The Puli is quite a unique breed of dog, surrounded by a wealth of myths and pseudo-truths, their background is steeped in mystery and debate. Their quirky nature is partly to thank for the fact that there is no shortage of surprising stories and little known facts about the breed. Here are some things you might not know about the Hungarian Puli:
With the exception of carefully groomed show dogs, Pulis tend to have wild manes of hair covering their faces, and as silly as it sounds, there is a common misconception that Pulis can't see. It is true, however, that their mane might hinder their peripheral vision, and Puli owners are advised not to startle the dog by sneaking up from the sides.
There are a lot of myths regarding the origin of the breed. They are commonly misrepresented as being related to Tibetan terriers or even being poodle half breeds. The Puli is actually classified as its own, unique breed (some Puli enthusiasts even prefer to view the Puli as its own animal altogether!) whose origin is debated to go back anywhere from 1,000 to 8,000 years ago. Veterinarians and other animal experts attest to the fact that there are no unique similarities between Pulik and any other breed.
Hungarian migrants are credited as the first Puli lovers, though it's widely disputed as to whether they bred the dogs themselves or if they discovered the breed in their travels. Nevertheless, it was in Hungary that shepherds first trained, bred and generally developed the breed for the purpose of sheep dog work.
The Puli's trademark cords of hair can be brushed out if the owner makes sure to maintain the straight look from the earliest stages, but the brushed look is only officially recognized by the American Kennel Club standard and might disqualify the dog from competition in most other countries.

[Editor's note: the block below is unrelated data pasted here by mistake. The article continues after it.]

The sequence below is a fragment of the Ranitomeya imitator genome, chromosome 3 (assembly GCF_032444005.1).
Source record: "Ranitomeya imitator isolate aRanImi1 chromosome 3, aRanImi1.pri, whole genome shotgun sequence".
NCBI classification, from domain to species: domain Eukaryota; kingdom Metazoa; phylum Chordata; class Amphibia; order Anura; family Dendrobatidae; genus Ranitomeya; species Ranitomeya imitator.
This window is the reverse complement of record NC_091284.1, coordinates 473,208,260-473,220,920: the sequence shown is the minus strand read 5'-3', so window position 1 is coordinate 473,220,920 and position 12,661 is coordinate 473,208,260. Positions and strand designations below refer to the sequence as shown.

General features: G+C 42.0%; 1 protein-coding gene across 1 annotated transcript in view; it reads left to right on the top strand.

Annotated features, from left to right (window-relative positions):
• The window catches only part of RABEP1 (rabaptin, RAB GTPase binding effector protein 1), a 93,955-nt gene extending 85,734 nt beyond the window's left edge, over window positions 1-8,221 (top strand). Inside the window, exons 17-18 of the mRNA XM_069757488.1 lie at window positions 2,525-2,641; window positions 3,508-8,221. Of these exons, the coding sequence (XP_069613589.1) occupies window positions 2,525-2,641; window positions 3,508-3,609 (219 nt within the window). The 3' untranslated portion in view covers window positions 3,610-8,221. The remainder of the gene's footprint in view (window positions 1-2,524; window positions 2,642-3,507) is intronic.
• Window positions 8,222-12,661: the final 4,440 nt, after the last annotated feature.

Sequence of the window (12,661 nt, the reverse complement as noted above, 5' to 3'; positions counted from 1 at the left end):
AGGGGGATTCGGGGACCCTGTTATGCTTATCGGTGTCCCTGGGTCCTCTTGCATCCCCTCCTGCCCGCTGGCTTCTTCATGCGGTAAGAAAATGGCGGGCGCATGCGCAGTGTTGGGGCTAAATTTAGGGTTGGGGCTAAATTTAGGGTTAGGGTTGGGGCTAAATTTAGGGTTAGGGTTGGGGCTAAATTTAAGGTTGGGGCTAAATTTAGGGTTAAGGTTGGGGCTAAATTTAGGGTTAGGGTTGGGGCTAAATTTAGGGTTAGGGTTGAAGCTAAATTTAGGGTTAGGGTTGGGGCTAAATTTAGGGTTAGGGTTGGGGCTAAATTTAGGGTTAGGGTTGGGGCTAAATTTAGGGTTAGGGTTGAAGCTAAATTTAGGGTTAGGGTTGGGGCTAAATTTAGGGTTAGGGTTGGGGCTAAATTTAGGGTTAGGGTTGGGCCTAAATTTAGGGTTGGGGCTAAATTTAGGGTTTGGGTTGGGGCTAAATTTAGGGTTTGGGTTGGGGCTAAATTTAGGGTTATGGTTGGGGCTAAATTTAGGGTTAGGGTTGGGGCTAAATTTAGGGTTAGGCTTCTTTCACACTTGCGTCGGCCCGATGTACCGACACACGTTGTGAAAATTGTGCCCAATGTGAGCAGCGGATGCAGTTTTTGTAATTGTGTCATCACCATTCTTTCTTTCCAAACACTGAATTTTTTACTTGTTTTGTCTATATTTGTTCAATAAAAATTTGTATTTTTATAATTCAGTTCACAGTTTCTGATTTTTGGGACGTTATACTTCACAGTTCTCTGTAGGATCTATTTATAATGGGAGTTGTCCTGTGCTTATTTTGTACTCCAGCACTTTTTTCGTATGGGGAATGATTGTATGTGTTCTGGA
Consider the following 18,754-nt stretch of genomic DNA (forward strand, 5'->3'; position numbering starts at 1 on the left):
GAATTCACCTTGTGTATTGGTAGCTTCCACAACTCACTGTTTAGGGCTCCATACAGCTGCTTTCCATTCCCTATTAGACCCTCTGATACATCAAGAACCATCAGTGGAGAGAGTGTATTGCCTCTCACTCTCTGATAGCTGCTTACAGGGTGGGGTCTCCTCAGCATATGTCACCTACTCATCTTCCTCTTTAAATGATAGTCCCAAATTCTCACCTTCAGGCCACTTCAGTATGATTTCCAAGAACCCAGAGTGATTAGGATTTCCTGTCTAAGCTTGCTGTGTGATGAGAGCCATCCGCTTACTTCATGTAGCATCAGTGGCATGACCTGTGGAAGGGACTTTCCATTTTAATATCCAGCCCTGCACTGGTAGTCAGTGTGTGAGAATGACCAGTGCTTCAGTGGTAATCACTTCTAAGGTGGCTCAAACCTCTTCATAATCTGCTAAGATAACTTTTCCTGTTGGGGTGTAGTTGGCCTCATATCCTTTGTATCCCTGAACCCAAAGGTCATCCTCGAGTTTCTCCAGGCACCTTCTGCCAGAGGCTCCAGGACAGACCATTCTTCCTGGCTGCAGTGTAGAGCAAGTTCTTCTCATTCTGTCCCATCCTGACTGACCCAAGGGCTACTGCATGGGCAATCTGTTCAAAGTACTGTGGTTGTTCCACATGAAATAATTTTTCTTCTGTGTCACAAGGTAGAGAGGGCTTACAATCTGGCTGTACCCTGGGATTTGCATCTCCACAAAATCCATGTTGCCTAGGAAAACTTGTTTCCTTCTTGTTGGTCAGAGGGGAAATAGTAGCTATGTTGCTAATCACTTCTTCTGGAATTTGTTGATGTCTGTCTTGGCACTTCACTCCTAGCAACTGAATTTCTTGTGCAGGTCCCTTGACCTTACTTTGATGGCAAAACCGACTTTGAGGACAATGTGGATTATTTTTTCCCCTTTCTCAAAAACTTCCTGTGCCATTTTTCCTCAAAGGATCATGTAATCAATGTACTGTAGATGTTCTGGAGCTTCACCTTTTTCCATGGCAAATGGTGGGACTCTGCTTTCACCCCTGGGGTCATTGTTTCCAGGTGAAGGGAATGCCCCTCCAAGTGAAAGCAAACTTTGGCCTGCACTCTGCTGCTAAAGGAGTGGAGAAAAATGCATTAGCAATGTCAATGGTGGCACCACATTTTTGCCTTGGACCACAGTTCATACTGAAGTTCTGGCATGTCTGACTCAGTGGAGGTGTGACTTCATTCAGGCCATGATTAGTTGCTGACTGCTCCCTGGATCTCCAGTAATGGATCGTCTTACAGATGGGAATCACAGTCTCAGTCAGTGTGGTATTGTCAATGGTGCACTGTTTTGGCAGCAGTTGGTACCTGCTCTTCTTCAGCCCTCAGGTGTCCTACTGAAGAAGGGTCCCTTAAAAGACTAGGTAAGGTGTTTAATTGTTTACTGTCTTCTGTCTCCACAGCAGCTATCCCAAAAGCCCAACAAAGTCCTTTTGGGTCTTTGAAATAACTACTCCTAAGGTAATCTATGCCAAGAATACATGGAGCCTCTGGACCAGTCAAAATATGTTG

While less common today than a hundred years ago, the Puli can still be found in England, Scotland, the United States and of course, Hungary (where their status approaches 'sacred') herding sheep side by side with their human counterparts.
Formally, the plural of Puli is not Puli's, but Pulik. Both are widely used and grammatically correct, but Pulik is preferred by most Puli enthusiasts and certainly by any Puli purist.
Partly to thank for the high capability and intelligence of the breed is the fact that the Hungarian shepherds who bred the dog couldn't afford to feed and take care of the weaker dogs of the litter. Sadly, these dogs had to be euthanized. As tragic as this may sound, this 'survival of the fittest' philosophy is exactly why the breed are such strong, smart, capable workers today.